Jitendra Madhav Ramchandani

August 25, 2010

Google and the Myth of Free Time

(By Chris Trimble — a well-known innovation speaker and consultant, is on the faculty of the Tuck School of Business at Dartmouth College.)

In my travels, I'm frequently asked to share my thoughts about Google's stated practice of encouraging individuals to spend 20 percent of their time pursuing innovative projects of their own inspiration.

It's not hard to understand where the question comes from. Many people are told routinely that innovation is everybody's job. And yet, the pressures of day-to-day operations are enormous. Who has time to innovate?

But my answer to their question about the 20 percent policy is always the same: It sounds expensive. Very expensive. For sake of argument, let's say 60 percent of the cost structure in your organization goes to salary and benefits. If you were to allocate 20 percent of each person's time for innovation, it would immediately cut 12 points from your margins. Twelve points! Even if you cut it down by extending the 20 percent policy only to a subset of employees, those are huge numbers.

Could it be worth it? Will the investment pay off in the long run?

Unfortunately, it probably won't. To see why, you have to recognize that innovation is a two-part adventure. First, you have to come up with a great idea. Second, you have to execute it. My co-author Vijay Govindarajan and I refer to that second step as the other side of innovation because it is often underappreciated or even completely overlooked.

The problem with the 20 percent policy is that it's likely to generate a great deal of activity on the idea side of innovation and very little on the execution side — the other side. Think about it. Just how much can one person accomplish with 20 percent of their time? They might be able to complete some very small projects, but if we're talking about anything significant — a new product, a new service, or a brand new businesses — then 20 percent of one person's time is just not much to work with.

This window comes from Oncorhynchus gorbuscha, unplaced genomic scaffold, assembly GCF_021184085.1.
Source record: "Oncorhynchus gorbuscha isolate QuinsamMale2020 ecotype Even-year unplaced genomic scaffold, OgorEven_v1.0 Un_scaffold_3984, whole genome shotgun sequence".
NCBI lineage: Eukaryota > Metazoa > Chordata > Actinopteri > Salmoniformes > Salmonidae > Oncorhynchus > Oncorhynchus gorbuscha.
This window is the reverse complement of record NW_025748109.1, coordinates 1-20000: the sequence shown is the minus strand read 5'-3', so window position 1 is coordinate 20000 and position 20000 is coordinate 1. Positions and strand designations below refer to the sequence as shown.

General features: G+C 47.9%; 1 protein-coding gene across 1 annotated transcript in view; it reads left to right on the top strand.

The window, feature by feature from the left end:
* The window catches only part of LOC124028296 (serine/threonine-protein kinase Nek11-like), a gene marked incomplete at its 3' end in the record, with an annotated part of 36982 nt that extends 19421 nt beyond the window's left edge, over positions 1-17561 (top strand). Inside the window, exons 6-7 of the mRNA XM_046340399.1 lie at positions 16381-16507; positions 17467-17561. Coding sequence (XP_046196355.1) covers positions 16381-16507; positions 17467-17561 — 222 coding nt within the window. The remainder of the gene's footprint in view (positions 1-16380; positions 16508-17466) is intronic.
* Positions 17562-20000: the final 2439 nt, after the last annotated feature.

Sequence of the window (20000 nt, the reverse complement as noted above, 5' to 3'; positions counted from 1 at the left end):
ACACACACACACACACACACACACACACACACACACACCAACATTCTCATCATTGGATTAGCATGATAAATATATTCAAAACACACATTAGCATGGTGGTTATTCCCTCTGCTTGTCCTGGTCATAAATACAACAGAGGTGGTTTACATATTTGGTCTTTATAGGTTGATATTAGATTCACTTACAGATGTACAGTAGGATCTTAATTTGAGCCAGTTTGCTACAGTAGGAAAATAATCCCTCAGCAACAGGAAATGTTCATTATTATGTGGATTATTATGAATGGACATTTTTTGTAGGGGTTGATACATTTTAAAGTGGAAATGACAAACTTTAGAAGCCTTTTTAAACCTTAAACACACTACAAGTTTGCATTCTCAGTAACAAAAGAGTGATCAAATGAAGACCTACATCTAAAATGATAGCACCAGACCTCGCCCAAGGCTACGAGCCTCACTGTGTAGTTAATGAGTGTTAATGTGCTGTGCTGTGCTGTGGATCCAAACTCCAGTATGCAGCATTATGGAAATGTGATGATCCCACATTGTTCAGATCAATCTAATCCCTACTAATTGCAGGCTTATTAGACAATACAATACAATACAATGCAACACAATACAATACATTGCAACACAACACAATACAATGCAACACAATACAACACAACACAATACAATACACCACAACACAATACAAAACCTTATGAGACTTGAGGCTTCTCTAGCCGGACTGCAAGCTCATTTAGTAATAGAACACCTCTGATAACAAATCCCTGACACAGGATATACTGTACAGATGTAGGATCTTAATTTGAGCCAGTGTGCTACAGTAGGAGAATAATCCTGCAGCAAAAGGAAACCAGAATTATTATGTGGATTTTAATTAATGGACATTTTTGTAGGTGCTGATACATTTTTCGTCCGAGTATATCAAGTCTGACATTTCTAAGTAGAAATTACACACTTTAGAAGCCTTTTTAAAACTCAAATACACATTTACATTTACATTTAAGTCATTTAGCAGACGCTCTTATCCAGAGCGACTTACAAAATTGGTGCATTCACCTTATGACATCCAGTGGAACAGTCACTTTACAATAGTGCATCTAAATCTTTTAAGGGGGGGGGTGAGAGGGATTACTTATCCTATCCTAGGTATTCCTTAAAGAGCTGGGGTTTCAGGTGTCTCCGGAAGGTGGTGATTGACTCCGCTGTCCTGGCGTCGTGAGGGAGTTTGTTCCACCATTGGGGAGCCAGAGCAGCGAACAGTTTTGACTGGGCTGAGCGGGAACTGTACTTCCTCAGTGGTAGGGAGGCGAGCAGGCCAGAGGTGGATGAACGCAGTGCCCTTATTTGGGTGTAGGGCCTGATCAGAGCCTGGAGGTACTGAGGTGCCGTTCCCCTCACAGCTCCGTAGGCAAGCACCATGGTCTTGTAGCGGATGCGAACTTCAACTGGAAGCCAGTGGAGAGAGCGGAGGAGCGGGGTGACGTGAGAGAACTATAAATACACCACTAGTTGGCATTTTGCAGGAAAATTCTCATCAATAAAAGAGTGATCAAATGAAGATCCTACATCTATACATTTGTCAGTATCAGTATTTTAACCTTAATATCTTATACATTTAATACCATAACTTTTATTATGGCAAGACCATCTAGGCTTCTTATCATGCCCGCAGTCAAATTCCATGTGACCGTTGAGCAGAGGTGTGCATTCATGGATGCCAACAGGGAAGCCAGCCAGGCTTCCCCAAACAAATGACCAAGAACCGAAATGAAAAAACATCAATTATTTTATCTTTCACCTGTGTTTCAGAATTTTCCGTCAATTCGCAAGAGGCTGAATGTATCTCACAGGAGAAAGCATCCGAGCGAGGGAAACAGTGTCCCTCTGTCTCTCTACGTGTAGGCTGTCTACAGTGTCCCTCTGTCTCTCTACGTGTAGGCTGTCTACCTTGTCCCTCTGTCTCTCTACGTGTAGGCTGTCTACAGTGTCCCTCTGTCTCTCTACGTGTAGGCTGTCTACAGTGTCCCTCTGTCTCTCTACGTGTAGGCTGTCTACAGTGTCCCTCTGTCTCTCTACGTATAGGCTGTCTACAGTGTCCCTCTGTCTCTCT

Even if a few people come together organically to tackle the same challenge with a "group 20 percent," resources are still slim. Perhaps it's enough to articulate a great idea. Perhaps it's possible to even complete some research that supports the idea's viability. But what of the rest of the journey? The other side of innovation is out of reach.

The hidden risk in the 20 percent policy is that you end up generating a mountain of great ideas on paper that never become anything more than a mountain of great ideas on paper.

It's probably best to view Google's stated policy with at least some mild skepticism. Does Google really live up to its 20 percent ideal? I'm sure the company is delighted that their 20 percent philosophy has become so well known and so readily accepted as reality. It must be terrific for recruiting. But I think it is most likely that 20 percent time is an ideal the company aspires to but finds very difficult to live up to in practice, even with their seemingly boundless resources — a luxury most companies can't even imagine.

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